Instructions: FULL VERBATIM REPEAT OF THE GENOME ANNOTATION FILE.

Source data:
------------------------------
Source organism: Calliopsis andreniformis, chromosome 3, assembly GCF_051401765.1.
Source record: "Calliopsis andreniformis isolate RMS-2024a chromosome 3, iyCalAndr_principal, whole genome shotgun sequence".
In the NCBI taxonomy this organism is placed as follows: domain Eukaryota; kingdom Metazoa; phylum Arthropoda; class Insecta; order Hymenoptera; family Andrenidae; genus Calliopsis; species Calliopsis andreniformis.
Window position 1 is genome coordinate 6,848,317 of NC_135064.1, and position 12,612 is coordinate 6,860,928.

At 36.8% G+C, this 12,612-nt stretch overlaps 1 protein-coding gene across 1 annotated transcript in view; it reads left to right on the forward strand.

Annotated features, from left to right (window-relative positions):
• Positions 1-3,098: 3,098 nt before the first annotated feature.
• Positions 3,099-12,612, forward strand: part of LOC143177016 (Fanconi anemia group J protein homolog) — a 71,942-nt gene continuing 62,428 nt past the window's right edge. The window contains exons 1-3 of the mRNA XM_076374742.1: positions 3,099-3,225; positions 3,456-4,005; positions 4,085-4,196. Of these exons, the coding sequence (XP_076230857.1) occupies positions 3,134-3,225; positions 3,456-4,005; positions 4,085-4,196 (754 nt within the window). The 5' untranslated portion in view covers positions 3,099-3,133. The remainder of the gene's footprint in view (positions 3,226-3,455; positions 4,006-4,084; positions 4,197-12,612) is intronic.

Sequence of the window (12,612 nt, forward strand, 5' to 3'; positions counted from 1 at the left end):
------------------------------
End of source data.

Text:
Source organism: Calliopsis andreniformis, chromosome 3, assembly GCF_051401765.1.
Source record: "Calliopsis andreniformis isolate RMS-2024a chromosome 3, iyCalAndr_principal, whole genome shotgun sequence".
In the NCBI taxonomy this organism is placed as follows: domain Eukaryota; kingdom Metazoa; phylum Arthropoda; class Insecta; order Hymenoptera; family Andrenidae; genus Calliopsis; species Calliopsis andreniformis.
Window position 1 is genome coordinate 6,848,317 of NC_135064.1, and position 12,612 is coordinate 6,860,928.

At 36.8% G+C, this 12,612-nt stretch overlaps 1 protein-coding gene across 1 annotated transcript in view; it reads left to right on the forward strand.

Annotated features, from left to right (window-relative positions):
• Positions 1-3,098: 3,098 nt before the first annotated feature.
• Positions 3,099-12,612, forward strand: part of LOC143177016 (Fanconi anemia group J protein homolog) — a 71,942-nt gene continuing 62,428 nt past the window's right edge. The window contains exons 1-3 of the mRNA XM_076374742.1: positions 3,099-3,225; positions 3,456-4,005; positions 4,085-4,196. Of these exons, the coding sequence (XP_076230857.1) occupies positions 3,134-3,225; positions 3,456-4,005; positions 4,085-4,196 (754 nt within the window). The 5' untranslated portion in view covers positions 3,099-3,133. The remainder of the gene's footprint in view (positions 3,226-3,455; positions 4,006-4,084; positions 4,197-12,612) is intronic.

Sequence of the window (12,612 nt, forward strand, 5' to 3'; positions counted from 1 at the left end):